Originality is a result, not a goal. What we actually do different from other companies is really simple: we listen. The products are the result of that simple exercise of paying attention to the users' feedback and really thinking how to make their experience more pleasant. This of course involves the scientific team which enters a creative process of their own. But not only them, but the whole company enters that creative process because their experience with clients and with the machines themselves nourish the engineering concepts. Then, the ball comes back from R&D to the Marketing department whose only task is to properly communicate the results. And then the whole process repeats at every level of the company. The other difference lays on the team. We are Z people. We fully understand a philosophy. This fact makes us independent and capable of solving issues without having to climb an endless bureaucratic  ladder. We are professionals at what we do and for that reason we are free, and free people are happy and that reflects on every inch of the company. Business Review Canada Magazine published and article on this month's issue entitled: Z-SC1 BIOMEDICAL - The 'cool' Biotech Company in Canada. This is a result. This is not only the way we feel, but how people look at us. We didn't plan it either, we just worked our way. We would like to thank Stephanie C. Ocano who wrote the article and Cedrick Adolphe who produced it. Un Gros Merci.


From the project Macro - Part II by Romuald Chaigneu During the month of February in Montreal, when you watch out the window, the prettier it looks, the colder it is. Today the sky is bluer than ever and the temperature outside is -23ºC that feels like -36ºC with the wind factor. We are not only used to extreme low temperatures, we are used to bring the nice and positive things out of them. We’re good at it. Today, we want to share with you these beautiful images by french photographer Romuald Chaigneau from his project “Macro” - A Cold Winter Morning. They show beautiful details of frozen nature on a cold winter morning. Macro Freezing photography: Our World is Beautiful! Just like us, he brought up something enjoyable out of a frozen environment. From the project Macro - Part II by Romuald Chaigneu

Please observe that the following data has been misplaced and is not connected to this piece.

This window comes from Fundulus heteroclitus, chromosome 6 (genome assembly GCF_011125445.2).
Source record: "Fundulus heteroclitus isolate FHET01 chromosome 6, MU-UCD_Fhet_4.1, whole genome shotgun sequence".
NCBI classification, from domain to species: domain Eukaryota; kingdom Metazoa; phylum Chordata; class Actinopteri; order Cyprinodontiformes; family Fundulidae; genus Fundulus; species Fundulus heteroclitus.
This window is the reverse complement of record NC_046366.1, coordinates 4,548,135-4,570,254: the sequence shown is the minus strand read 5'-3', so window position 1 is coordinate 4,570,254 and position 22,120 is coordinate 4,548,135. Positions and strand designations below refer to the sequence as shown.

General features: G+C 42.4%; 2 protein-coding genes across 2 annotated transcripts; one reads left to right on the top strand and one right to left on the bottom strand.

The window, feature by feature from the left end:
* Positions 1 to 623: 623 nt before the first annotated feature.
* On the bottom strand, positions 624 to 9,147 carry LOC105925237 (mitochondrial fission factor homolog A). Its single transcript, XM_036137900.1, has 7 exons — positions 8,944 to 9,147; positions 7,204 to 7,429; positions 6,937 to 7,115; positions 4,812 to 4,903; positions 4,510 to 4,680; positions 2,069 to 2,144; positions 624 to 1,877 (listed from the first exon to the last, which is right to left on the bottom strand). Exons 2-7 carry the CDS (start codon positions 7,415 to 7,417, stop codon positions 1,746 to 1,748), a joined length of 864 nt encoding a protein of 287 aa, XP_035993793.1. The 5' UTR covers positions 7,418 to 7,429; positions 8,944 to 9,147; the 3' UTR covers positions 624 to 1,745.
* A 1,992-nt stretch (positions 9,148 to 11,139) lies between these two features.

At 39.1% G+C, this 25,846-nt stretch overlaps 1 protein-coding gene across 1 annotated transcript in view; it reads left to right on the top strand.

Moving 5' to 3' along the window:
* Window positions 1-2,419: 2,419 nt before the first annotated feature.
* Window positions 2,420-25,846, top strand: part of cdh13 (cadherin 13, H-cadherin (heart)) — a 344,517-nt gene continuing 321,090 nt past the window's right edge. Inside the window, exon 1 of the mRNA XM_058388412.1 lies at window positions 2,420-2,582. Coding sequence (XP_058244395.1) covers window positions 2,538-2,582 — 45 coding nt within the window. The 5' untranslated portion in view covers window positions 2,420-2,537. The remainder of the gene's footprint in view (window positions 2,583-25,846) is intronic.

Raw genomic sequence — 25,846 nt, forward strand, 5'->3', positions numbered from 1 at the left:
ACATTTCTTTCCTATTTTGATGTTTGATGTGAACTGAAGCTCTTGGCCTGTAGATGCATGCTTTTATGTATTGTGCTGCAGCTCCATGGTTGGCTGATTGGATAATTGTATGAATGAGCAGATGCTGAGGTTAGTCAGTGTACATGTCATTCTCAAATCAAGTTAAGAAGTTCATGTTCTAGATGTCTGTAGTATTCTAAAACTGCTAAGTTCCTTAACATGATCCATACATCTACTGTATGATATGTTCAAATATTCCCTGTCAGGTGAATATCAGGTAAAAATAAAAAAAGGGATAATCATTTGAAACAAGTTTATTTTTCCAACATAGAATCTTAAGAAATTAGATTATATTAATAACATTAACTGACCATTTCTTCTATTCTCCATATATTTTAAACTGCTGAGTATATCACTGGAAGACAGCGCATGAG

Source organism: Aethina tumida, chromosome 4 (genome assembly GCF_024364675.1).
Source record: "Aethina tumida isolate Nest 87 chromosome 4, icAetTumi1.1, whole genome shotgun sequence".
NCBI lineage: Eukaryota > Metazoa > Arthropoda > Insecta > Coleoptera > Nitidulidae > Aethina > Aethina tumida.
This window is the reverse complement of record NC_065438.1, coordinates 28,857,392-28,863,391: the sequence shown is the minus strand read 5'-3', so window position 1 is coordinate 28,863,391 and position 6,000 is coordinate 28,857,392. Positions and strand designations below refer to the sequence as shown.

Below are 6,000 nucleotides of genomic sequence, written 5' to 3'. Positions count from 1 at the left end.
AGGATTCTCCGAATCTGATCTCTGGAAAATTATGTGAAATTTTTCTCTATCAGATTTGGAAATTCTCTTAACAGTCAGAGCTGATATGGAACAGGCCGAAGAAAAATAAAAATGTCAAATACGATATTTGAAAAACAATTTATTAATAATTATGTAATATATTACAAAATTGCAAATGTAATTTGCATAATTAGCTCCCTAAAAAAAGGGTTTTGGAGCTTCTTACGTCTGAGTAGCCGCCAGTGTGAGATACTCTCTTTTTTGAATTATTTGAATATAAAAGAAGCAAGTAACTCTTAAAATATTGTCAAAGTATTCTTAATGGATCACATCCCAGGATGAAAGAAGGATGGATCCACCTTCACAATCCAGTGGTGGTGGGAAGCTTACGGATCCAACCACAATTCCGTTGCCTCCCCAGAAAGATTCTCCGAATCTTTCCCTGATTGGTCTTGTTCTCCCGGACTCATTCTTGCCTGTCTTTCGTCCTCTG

For many people in the west, a cycle is closing today. Other cultures closed it earlier and some will do in the future. The fact is that we all live within cycles and when they’re coming to an end, a feeling of gratitude and hope arises almost inevitably. On our side, we don’t feel like the cycle is closing yet. We still have surprises coming and when they are revealed we’ll jump into the new dimension of design and progress thinking. We have righted some wrongs already, but ‘amazing’ is yet to come. We’re not kidding, amazing isn’t just a nice word to use, it is the perfect adjective to describe it. We are pushing the industry’s limits once again. For now, we can only say thank you for all your support and wish you an amazing new cycle, if you’re starting a new one tomorrow.  


"Frost, filters and voltage are the main things to watch" this is the opening line of a very interesting article by Rachel Muenz, assistant editor, published in the current issue (Dec. 2014) of LAB MANAGER magazine. The article entitled Cold Storage, features some tips and points of view by director of product management at Panasonic Joe LaPorte and Z-SC1's CEO Jean Fallacara. Periodical maintenance is crucial for any lab machine. For this reason service is a key element when deciding what to buy. This article is very interesting and useful for both experts and juniors. You can read the magazine here. The article is on page 76-77. Connect with Jean Fallacara on Linked In here. He's always open to discussion, feedback and lately, compliments. Connect with Z-SC1 on Linked In and stay on the loop here. You can also read and/or download the article in PDF from here. Enjoy!